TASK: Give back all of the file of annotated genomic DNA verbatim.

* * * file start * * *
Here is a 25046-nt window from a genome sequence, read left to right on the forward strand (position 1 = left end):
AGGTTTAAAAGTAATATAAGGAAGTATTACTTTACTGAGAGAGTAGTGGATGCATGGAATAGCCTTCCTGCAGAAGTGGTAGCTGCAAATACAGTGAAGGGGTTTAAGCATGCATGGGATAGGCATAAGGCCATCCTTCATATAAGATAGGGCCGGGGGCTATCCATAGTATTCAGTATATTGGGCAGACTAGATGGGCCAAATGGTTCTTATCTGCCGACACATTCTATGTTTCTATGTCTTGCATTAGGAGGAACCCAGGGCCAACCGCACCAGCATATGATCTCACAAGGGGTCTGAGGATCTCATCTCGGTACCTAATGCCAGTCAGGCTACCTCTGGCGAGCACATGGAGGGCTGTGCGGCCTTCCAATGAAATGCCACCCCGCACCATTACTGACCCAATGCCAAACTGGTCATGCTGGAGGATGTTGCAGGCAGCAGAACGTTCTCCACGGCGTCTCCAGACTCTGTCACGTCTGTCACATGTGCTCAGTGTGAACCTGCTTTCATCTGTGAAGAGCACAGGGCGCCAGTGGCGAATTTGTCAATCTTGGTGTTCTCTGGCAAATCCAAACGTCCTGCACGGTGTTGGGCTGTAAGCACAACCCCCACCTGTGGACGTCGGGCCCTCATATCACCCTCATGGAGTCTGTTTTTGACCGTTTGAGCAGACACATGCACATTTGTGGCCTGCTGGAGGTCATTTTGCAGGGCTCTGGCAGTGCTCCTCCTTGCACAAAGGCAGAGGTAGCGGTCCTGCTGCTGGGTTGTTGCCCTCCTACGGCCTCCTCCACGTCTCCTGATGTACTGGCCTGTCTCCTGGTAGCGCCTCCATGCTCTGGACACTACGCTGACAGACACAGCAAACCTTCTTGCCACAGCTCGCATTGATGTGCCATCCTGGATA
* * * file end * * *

Here is a 25046-nt window from a genome sequence, read left to right on the forward strand (position 1 = left end):
AGGTTTAAAAGTAATATAAGGAAGTATTACTTTACTGAGAGAGTAGTGGATGCATGGAATAGCCTTCCTGCAGAAGTGGTAGCTGCAAATACAGTGAAGGGGTTTAAGCATGCATGGGATAGGCATAAGGCCATCCTTCATATAAGATAGGGCCGGGGGCTATCCATAGTATTCAGTATATTGGGCAGACTAGATGGGCCAAATGGTTCTTATCTGCCGACACATTCTATGTTTCTATGTCTTGCATTAGGAGGAACCCAGGGCCAACCGCACCAGCATATGATCTCACAAGGGGTCTGAGGATCTCATCTCGGTACCTAATGCCAGTCAGGCTACCTCTGGCGAGCACATGGAGGGCTGTGCGGCCTTCCAATGAAATGCCACCCCGCACCATTACTGACCCAATGCCAAACTGGTCATGCTGGAGGATGTTGCAGGCAGCAGAACGTTCTCCACGGCGTCTCCAGACTCTGTCACGTCTGTCACATGTGCTCAGTGTGAACCTGCTTTCATCTGTGAAGAGCACAGGGCGCCAGTGGCGAATTTGTCAATCTTGGTGTTCTCTGGCAAATCCAAACGTCCTGCACGGTGTTGGGCTGTAAGCACAACCCCCACCTGTGGACGTCGGGCCCTCATATCACCCTCATGGAGTCTGTTTTTGACCGTTTGAGCAGACACATGCACATTTGTGGCCTGCTGGAGGTCATTTTGCAGGGCTCTGGCAGTGCTCCTCCTTGCACAAAGGCAGAGGTAGCGGTCCTGCTGCTGGGTTGTTGCCCTCCTACGGCCTCCTCCACGTCTCCTGATGTACTGGCCTGTCTCCTGGTAGCGCCTCCATGCTCTGGACACTACGCTGACAGACACAGCAAACCTTCTTGCCACAGCTCGCATTGATGTGCCATCCTGGATA